David Bourget (Western Ontario)
David Chalmers (ANU, NYU)
Rafael De Clercq
Ezio Di Nucci
Jack Alan Reynolds
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Journal of the History of Philosophy 26 (1):69-87 (1988)
Hume is committed, By one of his criticisms of reason as the route to moral knowledge, To an internalist position. In the argument from motivation, Hume starts by observing that morality is practical--That morals excite passions and produce or prevent actions. But, Hume argues, Rationalist moral theories cannot explain how moral considerations motivate. This is because reason alone is incapable of motivating us. The premise that morality is practical, However, May be interpreted in two ways--Either in an externalist or internalist manner. Charity requires us to adopt the internalist reading because only then is the argument valid. An internalist reading of the argument, However, Commits hume, In his constructive phase, To construing the moral sentiments of approval and disapproval as possessing motivational influence by themselves. But an examination of what hume has to say about the motives that prompt us to do what is right shows that he fails to provide such an account himself. This points to an inconsistency in hume's moral theory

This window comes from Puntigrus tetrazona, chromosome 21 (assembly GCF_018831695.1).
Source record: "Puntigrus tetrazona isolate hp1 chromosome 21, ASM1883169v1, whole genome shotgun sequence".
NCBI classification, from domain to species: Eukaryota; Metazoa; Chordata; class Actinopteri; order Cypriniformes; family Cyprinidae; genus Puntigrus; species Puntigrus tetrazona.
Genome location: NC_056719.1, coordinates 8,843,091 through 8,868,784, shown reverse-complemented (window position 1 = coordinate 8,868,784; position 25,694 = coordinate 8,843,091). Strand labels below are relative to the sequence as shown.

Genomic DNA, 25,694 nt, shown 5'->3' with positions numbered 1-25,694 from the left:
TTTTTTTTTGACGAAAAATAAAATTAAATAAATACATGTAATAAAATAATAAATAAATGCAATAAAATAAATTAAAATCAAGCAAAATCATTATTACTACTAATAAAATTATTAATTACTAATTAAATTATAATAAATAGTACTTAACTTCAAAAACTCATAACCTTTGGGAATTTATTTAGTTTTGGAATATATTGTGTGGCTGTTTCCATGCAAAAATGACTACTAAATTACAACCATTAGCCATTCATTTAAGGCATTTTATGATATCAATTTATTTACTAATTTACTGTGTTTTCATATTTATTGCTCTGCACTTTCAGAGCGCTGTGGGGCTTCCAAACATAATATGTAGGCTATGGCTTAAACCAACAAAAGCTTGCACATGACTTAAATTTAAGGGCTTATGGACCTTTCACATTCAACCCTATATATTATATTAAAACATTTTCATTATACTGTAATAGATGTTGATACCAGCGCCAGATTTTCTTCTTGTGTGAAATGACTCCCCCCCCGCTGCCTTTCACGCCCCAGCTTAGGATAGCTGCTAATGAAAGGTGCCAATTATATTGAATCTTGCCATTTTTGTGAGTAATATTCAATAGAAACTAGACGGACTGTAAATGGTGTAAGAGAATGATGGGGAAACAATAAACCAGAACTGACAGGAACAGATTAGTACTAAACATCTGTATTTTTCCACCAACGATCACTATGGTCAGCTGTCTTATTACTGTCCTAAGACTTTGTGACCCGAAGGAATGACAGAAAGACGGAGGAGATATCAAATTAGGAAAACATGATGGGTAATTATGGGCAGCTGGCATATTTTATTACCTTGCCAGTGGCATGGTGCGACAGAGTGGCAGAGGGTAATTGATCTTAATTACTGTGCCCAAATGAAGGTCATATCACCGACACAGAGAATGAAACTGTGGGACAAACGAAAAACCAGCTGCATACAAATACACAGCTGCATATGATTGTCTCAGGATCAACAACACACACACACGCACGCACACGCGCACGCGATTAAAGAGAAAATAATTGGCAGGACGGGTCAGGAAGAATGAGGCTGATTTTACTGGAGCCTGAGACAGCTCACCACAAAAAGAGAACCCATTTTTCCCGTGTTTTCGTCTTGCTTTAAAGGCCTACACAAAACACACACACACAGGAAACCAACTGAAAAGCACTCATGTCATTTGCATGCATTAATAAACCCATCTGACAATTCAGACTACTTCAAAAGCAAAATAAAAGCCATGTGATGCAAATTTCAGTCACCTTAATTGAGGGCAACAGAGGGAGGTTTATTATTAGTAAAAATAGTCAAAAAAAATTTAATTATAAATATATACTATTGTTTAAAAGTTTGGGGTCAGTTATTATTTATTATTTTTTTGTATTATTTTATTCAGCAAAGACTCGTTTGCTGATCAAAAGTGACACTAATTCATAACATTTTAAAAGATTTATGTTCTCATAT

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Elizabeth S. Radcliffe (2006). Moral Internalism and Moral Cognitivism in Hume's Metaethics. Synthese 152 (3):353 - 370.
Daniel Eggers (2015). The Motivation Argument and Motivational Internalism. Philosophical Studies 172 (9):2445-2467.
Kate Abramson (2007). Hume's Distinction Between Philosophical Anatomy and Painting. Philosophy Compass 2 (5):680–698.
Kate Abramson (1999). Correcting Our Sentiments About Hume's Moral Point of View. Southern Journal of Philosophy 37 (3):333-361.
Julia Jorati (2014). Leibniz's Twofold Gap Between Moral Knowledge and Motivation. British Journal for the History of Philosophy 22 (4):748-766.
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